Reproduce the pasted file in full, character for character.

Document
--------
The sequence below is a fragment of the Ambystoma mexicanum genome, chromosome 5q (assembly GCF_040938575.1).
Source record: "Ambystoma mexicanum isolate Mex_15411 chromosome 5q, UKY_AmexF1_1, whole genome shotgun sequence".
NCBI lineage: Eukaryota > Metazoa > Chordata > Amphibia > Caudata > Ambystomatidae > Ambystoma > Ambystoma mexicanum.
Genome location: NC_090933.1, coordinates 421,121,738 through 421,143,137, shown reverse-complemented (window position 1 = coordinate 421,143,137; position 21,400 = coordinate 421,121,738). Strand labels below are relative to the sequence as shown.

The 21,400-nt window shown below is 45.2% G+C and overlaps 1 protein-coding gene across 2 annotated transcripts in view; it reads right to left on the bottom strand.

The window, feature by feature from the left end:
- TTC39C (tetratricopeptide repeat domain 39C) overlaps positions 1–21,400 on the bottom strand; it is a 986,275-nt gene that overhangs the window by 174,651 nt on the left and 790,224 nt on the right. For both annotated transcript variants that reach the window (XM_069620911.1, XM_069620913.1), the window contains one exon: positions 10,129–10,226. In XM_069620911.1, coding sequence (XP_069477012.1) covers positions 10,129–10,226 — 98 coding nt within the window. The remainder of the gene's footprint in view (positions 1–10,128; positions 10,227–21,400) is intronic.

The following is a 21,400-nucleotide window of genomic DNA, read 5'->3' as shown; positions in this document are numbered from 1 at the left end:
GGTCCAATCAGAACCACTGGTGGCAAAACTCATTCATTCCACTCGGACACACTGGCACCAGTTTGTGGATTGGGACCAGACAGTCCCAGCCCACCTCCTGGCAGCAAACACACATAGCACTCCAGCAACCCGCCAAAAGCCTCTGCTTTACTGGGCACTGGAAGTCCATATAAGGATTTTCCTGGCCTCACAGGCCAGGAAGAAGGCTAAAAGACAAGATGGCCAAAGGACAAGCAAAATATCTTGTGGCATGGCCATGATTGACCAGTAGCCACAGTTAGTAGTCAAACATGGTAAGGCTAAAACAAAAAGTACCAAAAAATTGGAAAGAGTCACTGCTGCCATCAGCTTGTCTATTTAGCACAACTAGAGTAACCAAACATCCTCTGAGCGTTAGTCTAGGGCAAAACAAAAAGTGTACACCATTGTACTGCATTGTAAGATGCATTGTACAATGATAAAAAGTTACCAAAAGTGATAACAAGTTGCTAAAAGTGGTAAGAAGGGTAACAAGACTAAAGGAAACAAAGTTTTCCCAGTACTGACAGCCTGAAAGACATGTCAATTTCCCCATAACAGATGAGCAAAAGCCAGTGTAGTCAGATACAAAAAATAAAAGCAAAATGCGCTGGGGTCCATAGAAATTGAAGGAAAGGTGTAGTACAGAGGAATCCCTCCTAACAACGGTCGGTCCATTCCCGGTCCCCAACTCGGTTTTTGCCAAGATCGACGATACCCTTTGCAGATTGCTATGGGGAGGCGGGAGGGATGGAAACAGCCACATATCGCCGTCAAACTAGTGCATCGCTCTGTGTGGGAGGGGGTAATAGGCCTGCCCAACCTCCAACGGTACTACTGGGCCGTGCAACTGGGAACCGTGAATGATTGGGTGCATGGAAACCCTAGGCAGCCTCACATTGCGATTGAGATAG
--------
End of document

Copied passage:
The sequence below is a fragment of the Ambystoma mexicanum genome, chromosome 5q (assembly GCF_040938575.1).
Source record: "Ambystoma mexicanum isolate Mex_15411 chromosome 5q, UKY_AmexF1_1, whole genome shotgun sequence".
NCBI lineage: Eukaryota > Metazoa > Chordata > Amphibia > Caudata > Ambystomatidae > Ambystoma > Ambystoma mexicanum.
Genome location: NC_090933.1, coordinates 421,121,738 through 421,143,137, shown reverse-complemented (window position 1 = coordinate 421,143,137; position 21,400 = coordinate 421,121,738). Strand labels below are relative to the sequence as shown.

The 21,400-nt window shown below is 45.2% G+C and overlaps 1 protein-coding gene across 2 annotated transcripts in view; it reads right to left on the bottom strand.

The window, feature by feature from the left end:
- TTC39C (tetratricopeptide repeat domain 39C) overlaps positions 1–21,400 on the bottom strand; it is a 986,275-nt gene that overhangs the window by 174,651 nt on the left and 790,224 nt on the right. For both annotated transcript variants that reach the window (XM_069620911.1, XM_069620913.1), the window contains one exon: positions 10,129–10,226. In XM_069620911.1, coding sequence (XP_069477012.1) covers positions 10,129–10,226 — 98 coding nt within the window. The remainder of the gene's footprint in view (positions 1–10,128; positions 10,227–21,400) is intronic.

The following is a 21,400-nucleotide window of genomic DNA, read 5'->3' as shown; positions in this document are numbered from 1 at the left end:
GGTCCAATCAGAACCACTGGTGGCAAAACTCATTCATTCCACTCGGACACACTGGCACCAGTTTGTGGATTGGGACCAGACAGTCCCAGCCCACCTCCTGGCAGCAAACACACATAGCACTCCAGCAACCCGCCAAAAGCCTCTGCTTTACTGGGCACTGGAAGTCCATATAAGGATTTTCCTGGCCTCACAGGCCAGGAAGAAGGCTAAAAGACAAGATGGCCAAAGGACAAGCAAAATATCTTGTGGCATGGCCATGATTGACCAGTAGCCACAGTTAGTAGTCAAACATGGTAAGGCTAAAACAAAAAGTACCAAAAAATTGGAAAGAGTCACTGCTGCCATCAGCTTGTCTATTTAGCACAACTAGAGTAACCAAACATCCTCTGAGCGTTAGTCTAGGGCAAAACAAAAAGTGTACACCATTGTACTGCATTGTAAGATGCATTGTACAATGATAAAAAGTTACCAAAAGTGATAACAAGTTGCTAAAAGTGGTAAGAAGGGTAACAAGACTAAAGGAAACAAAGTTTTCCCAGTACTGACAGCCTGAAAGACATGTCAATTTCCCCATAACAGATGAGCAAAAGCCAGTGTAGTCAGATACAAAAAATAAAAGCAAAATGCGCTGGGGTCCATAGAAATTGAAGGAAAGGTGTAGTACAGAGGAATCCCTCCTAACAACGGTCGGTCCATTCCCGGTCCCCAACTCGGTTTTTGCCAAGATCGACGATACCCTTTGCAGATTGCTATGGGGAGGCGGGAGGGATGGAAACAGCCACATATCGCCGTCAAACTAGTGCATCGCTCTGTGTGGGAGGGGGTAATAGGCCTGCCCAACCTCCAACGGTACTACTGGGCCGTGCAACTGGGAACCGTGAATGATTGGGTGCATGGAAACCCTAGGCAGCCTCACATTGCGATTGAGATAG